HOUSTON, Sept. 14 (Xinhua) -- Oil prices posted the biggest weekly drop within almost two months for the week ending Sept. 13, but eventually avoided further slump thanks to the optimistic sentiment on trade frictions between the United States and China, with the price of West Texas Intermediate (WTI) for October delivery down 2.95 percent and Brent crude oil for November delivery down 2.14 percent.
WTI closed the week at 54.85 U.S. dollars a barrel on the New York Mercantile Exchange, while Brent crude finished the week at 60.22 dollars a barrel on the London ICE Futures Exchange.
WTI and Brent crude prices have increased 20.79 percent and 11.93 percent, respectively, so far this year, falling from their peak levels in April when the growth of WTI hit over 40 percent, and Brent crude over 30 percent.
During the week, WTI and Brent crude moved in the same directions and the four consecutive days' loss outpaced the gains on Monday, mainly due to the concerns with oversupply of crude oil. Meanwhile, some gestures of goodwill by Washington and Beijing boosted market sentiment.
Oil prices rose on Monday as investors' lingering worries about oversupply were temporarily eased, as the new Saudi energy minister said he would stick with the country's current policy of limiting crude output to support prices.
WTI increased 1.33 dollars to settle at 57.85 dollars a barrel, while Brent crude rose 1.05 dollars to close at 62.59 dollars a barrel.
From Tuesday to Friday, the oil prices kept falling for consecutive four days despite a large draw of U.S. crude oil inventories and dropping U.S. rig count. WTI lost 3.00 dollars, or 5.19 percent, and Brent crude lost 2.37 dollars, or 3.79 percent, respectively.
Oil prices started to decline on Tuesday after U.S. President Donald Trump said U.S. National Security Advisor John Bolton resigned upon his request. Bolton has been known as a hawkish figure in the Trump administration who advocated tough foreign policies, especially in regard to Iran and Afghanistan.
Analysts said the news weighed on the oil market as Bolton's departure would potentially ease tensions between the United States and Iran, which would put more oil on the market.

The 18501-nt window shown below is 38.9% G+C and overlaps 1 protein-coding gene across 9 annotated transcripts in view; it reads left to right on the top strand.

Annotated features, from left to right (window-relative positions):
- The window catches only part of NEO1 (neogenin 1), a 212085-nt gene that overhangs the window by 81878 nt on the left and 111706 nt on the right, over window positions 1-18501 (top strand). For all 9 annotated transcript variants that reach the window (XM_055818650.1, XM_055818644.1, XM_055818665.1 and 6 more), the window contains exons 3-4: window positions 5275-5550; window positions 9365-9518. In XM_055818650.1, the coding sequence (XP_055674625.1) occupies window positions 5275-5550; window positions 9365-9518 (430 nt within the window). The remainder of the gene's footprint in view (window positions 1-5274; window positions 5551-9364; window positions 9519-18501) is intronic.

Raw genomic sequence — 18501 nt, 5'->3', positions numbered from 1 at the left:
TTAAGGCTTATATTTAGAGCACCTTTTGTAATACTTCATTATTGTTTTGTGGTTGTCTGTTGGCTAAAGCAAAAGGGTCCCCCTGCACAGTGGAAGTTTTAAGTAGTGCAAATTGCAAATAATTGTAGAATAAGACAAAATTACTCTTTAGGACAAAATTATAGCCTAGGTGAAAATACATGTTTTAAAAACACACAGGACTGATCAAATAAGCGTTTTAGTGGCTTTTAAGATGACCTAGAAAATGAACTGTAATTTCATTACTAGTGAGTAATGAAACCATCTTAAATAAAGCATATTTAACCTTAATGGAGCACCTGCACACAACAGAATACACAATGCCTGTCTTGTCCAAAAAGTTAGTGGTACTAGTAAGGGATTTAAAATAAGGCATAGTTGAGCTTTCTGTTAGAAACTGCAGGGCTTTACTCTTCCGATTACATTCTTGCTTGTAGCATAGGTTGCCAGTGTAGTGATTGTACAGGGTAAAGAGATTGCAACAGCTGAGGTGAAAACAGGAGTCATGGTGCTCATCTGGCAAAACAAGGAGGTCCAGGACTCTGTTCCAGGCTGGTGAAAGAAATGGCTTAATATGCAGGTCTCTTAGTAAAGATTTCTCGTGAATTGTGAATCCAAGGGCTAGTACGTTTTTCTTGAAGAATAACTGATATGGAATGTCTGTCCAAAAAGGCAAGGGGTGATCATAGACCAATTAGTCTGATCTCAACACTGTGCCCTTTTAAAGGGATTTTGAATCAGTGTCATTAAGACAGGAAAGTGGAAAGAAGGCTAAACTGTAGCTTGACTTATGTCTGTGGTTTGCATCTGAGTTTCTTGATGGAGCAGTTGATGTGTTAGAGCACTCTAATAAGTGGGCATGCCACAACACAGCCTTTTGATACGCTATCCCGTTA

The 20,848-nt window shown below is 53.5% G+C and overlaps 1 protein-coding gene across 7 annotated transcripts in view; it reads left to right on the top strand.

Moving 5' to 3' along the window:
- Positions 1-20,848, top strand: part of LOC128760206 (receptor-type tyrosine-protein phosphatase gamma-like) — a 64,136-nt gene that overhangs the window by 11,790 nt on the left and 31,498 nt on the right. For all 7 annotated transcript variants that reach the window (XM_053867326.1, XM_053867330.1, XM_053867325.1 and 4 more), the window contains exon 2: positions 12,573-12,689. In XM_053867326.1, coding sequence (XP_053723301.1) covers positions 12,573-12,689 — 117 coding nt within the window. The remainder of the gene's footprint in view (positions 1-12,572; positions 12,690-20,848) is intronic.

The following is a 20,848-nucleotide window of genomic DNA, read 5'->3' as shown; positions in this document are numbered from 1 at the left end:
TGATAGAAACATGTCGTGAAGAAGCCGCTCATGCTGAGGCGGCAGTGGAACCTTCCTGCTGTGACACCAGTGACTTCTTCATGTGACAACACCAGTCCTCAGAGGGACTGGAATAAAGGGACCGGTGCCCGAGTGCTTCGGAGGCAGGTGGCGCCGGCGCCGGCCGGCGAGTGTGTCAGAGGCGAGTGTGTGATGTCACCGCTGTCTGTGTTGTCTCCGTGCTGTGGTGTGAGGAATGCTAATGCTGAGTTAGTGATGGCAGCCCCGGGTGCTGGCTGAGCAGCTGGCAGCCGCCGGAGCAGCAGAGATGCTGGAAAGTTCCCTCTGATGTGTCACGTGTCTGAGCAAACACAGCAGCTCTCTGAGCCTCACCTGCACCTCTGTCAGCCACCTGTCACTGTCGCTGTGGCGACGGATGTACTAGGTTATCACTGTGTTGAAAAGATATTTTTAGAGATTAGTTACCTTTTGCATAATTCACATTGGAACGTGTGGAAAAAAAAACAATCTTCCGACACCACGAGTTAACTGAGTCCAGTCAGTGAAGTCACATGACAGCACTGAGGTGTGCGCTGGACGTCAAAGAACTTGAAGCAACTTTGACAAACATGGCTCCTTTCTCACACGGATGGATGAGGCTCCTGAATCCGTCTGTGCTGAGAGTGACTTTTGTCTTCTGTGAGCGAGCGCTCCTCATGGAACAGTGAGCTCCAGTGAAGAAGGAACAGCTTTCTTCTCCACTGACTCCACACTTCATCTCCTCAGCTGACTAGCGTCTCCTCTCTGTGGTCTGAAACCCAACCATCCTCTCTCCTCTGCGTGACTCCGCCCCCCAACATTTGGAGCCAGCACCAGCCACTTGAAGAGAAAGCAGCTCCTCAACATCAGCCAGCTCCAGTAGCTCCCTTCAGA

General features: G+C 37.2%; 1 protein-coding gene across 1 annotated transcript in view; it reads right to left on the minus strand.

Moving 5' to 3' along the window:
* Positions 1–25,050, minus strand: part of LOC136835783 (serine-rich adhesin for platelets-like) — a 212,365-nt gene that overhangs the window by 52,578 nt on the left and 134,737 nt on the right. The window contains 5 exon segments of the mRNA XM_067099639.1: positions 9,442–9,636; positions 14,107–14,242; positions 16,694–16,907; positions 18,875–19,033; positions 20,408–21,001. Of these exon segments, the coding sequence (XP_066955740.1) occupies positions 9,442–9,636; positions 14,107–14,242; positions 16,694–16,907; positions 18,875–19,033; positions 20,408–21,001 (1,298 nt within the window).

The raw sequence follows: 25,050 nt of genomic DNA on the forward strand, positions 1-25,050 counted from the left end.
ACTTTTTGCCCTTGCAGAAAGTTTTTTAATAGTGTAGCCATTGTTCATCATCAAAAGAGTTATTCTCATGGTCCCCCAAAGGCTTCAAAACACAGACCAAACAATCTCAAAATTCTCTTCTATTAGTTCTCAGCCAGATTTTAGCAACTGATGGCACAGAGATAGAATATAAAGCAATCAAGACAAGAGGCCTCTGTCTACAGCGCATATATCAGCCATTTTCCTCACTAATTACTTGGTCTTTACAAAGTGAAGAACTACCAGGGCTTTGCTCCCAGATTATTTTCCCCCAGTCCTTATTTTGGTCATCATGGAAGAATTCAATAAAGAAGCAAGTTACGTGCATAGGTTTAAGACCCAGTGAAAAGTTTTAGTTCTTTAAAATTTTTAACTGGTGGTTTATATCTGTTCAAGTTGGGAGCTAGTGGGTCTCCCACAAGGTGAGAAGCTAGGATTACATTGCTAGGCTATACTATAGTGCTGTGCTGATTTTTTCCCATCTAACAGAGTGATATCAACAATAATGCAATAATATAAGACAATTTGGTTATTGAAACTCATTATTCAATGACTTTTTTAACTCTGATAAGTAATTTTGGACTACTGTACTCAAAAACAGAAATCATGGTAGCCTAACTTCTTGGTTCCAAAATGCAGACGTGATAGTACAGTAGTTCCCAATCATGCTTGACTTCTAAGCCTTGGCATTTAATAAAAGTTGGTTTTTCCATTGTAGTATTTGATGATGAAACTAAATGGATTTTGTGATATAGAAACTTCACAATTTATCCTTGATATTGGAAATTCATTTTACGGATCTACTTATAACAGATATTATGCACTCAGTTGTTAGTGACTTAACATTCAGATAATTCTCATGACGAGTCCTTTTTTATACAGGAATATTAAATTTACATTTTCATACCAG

U.S. crude oil inventories decreased by 6.912 million barrels during the week ending Sept. 6, more than market expected draw of 2.686 million barrels. At 416.1 million barrels, U.S. crude oil inventories were about 2 percent below the five-year average for this time of year.
In the meantime, U.S. energy services firm Baker Hughes reported on Friday that in the week ending Sept. 13, the number of U.S. active oil rigs dropped by five to 733, or 134 less than the 867 of the same period last year.
The data of U.S. crude oil inventories and active oil rig count, along with positive news on trade issues between the United States and China, provided support to oil prices.
Oil prices have kept gaining momentum since the start of the year due to some geopolitical concerns and OPEC's decision of production cut. The momentum has slowed down, mainly because of the concerns over downturn in demand for crude oil.
The slowing global economy continued to be a major headwind for crude oil. The slower economic growth of the world will lead to less demand for oil, which in turn would put downward pressure on oil prices.
Furthermore, according to the International Energy Agency (IEA), the relentless stock builds since early 2018 have halted, but "this is temporary." It forecast that the OPEC+ producers will once again see surging non-OPEC oil production with the implied market balance returning to a significant surplus and placing pressure on prices.
In its latest "Oil Market Report" released on Wednesday, IEA asserted that "the challenge of market management remains a daunting one well into 2020."
Moreover, a rising U.S. dollar in the past months has dragged down the greenback-denominated crude futures, as the U.S. Dollar Index has been keeping uptrend since mid-2018.
During the week ending Sept. 13, the U.S. Dollar Index finished lower, but still met support in the 98.00 area.
Oil is mostly traded in dollar all over the world and a stronger dollar pressures the oil demand.
In the coming weeks, the market would watch closely the development of trade disputes between China and the United States. Both sides recently have showed signs of rapprochement in their trade disputes, and another round of trade talks is expected to be held in October.